Don t listen to people who say history is boring. Forget the old notion that there s nothing interesting to see or do close to home. Northwest Ohio and southeast Michigan are home to a variety of historical sites and museums that are inexpensive, educational, and entertaining to boot.
There s always this tendency of people to overlook what is right in their own hometown, said Patricia Smith, director of the Allen County Museum in Lima.
Consider this a perfect time to check out the sites you ve heard about or maybe haven t heard about that just might teach you something new about where you live. Here are 10 ideas to get you started.
Rutherford B. Hayes Presidential Center, Hayes and Buckland avenues, Fremont, Ohio. Spiegel Grove, the sprawling, 25-acre estate of President Rutherford B. Hayes, welcomes visitors to tour the 31-room mansion and adjacent museum and library, which opened in 1916 as the first presidential library/museum in the United States. Every summer, Spiegel Grove is home to a series of free concerts, and it offers horse-drawn sleigh and carriage rides during the Christmas holidays and President s Day weekend. Information: rbhayes.org; 419-332-2081.
Grosvenor House Museum, 211 Maumee St., Jonesville, Mich. Not too far away in Hillsdale County, you can see an example of noted American architect Elijah Myers work. Mr. Myers designed the 32-room Victorian Italianate home of E.O. Grosvenor, a one-time lieutenant governor of Michigan who headed up the commission in charge of building the Michigan State Capitol in Lansing.
It was Mr. Myers who designed the Michigan Capitol and other noted state and county government buildings, including courthouses in Ohio s Seneca and Lorain counties. Information: hillsdalecounty.info/history0004.asp; (517) 849-9596.
nPRovidence Metropark and the Canal Experience, 13827 U.S. 24, Grand Rapids, Ohio. Part of the Metroparks of the Toledo Area, Providence is a bright spot along the Maumee River where the term living history rings especially true. Visitors can take a 45-minute trip on a canal boat that passes through an original lock of the Miami & Erie Canal, hear stories about life in the mid-1800s, and visit the Isaac Ludwig Mill where logs are sawed and grain is ground the old-fashioned way.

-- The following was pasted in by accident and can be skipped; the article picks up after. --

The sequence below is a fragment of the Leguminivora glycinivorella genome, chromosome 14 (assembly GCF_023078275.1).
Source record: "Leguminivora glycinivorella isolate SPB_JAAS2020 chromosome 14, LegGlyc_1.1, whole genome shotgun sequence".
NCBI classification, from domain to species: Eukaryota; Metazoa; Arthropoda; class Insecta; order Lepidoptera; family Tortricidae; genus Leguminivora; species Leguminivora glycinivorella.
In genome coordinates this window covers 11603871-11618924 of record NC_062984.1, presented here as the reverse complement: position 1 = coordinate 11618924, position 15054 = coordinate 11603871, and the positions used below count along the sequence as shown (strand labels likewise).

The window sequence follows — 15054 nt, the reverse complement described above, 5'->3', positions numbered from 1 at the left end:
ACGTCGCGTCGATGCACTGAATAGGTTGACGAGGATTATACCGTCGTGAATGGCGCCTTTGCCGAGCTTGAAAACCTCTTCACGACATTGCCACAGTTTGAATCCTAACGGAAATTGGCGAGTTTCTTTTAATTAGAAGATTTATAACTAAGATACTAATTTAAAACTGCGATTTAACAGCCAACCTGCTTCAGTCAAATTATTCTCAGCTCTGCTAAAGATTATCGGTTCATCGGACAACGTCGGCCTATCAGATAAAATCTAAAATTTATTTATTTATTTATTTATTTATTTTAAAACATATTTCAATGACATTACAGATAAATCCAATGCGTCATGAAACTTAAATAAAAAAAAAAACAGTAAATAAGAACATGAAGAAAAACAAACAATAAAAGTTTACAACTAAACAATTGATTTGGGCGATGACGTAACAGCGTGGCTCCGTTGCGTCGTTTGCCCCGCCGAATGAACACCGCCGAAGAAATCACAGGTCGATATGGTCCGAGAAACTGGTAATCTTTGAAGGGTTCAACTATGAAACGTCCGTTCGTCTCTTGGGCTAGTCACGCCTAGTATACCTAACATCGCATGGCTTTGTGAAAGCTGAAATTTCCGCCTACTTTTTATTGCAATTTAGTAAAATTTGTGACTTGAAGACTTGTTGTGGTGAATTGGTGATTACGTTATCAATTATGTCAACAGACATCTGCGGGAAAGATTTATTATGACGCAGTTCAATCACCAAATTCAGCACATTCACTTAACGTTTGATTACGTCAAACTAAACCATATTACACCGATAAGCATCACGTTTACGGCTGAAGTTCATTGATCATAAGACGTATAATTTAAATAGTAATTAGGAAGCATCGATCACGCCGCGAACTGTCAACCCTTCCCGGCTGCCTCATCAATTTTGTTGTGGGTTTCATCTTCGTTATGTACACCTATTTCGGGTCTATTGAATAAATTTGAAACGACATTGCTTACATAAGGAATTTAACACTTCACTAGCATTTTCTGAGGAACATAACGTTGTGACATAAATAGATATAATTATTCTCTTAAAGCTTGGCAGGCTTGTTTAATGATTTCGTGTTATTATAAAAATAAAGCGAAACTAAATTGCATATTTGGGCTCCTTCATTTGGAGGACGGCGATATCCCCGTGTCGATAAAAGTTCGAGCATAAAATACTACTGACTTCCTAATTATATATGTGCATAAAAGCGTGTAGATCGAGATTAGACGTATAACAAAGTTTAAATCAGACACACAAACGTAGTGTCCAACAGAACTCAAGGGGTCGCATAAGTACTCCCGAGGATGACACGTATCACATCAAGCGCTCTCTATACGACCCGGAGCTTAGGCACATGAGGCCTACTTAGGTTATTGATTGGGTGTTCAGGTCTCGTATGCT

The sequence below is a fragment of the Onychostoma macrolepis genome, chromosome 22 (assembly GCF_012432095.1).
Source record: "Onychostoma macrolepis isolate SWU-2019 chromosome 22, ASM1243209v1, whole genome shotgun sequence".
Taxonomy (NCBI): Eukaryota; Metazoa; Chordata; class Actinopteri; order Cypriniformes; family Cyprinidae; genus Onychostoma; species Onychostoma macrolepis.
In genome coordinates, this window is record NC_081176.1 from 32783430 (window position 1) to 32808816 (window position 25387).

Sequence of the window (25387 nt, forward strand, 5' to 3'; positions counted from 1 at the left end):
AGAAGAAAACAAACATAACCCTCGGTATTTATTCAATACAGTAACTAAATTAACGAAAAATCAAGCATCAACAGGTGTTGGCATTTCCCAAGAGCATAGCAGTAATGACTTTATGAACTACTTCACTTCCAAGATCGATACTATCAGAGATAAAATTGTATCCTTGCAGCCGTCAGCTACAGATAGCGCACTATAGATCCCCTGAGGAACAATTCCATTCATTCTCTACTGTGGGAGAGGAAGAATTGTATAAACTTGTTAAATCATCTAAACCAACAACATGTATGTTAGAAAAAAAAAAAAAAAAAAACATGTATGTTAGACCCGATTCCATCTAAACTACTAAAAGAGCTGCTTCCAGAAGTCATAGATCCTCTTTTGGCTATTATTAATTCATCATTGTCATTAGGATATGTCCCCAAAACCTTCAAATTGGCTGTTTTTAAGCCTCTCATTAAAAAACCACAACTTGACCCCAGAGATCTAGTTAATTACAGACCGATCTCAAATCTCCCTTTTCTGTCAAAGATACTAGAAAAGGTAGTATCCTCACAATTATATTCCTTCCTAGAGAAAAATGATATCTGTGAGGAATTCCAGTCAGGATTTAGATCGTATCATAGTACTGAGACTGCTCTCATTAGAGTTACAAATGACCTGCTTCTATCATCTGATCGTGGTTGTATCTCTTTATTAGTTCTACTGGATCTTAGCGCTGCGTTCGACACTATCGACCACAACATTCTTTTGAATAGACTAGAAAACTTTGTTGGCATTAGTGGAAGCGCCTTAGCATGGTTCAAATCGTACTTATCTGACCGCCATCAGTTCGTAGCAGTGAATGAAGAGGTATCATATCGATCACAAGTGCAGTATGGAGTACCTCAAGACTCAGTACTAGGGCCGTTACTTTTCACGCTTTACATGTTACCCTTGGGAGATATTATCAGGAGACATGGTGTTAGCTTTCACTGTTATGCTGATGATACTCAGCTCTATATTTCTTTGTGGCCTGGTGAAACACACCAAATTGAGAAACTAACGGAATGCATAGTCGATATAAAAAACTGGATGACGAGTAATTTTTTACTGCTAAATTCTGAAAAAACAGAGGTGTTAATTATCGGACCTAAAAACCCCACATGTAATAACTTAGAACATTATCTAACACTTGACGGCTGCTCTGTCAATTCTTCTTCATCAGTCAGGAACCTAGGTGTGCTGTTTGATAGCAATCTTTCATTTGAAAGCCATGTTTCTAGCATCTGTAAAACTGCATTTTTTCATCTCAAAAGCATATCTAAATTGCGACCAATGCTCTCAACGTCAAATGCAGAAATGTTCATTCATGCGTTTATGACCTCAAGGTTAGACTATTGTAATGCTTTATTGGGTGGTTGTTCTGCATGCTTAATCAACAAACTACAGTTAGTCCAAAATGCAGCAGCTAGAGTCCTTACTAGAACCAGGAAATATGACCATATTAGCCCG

Providence holds special lantern tours and an annual mill festival in July as well as weekly programs for families in the summer that feature old-time crafts. Information: metroparkstoledo.com/metroparks/providence; 419-407-9700.
Wolcott House Museum Complex, 1031 River Rd., Maumee. An exhibit on Ohio s First Ladies opened the new season this spring at the Wolcott House Museum Complex home of the Maumee Valley Historical Society and an ever-growing number of historic buildings. Visitors can tour the Federal-style home of the site s namesake, James Wolcott, a prosperous businessman who helped develop the city of Maumee. While the house is the only structure that s original to the site, the rest were moved from nearby locations, including an 1850s log cabin and an 1880 train depot both moved from Sophia Street. Information: 419-893-9602.
Sauder Village, 22611 State Rt. 2, Archbold, Ohio. Considered Ohio s largest living-history destination, Sauder Village has been showing and telling people about life in northwest Ohio in the 1800s for more than 30 years. Nearly 100,000 people per year visit the village, which allows guests to experience an old-fashioned way of life as they stroll through community shops, historic homes, a Native American area, and a farm and gardens. Information: saudervillage.org; 1-800-590-9755.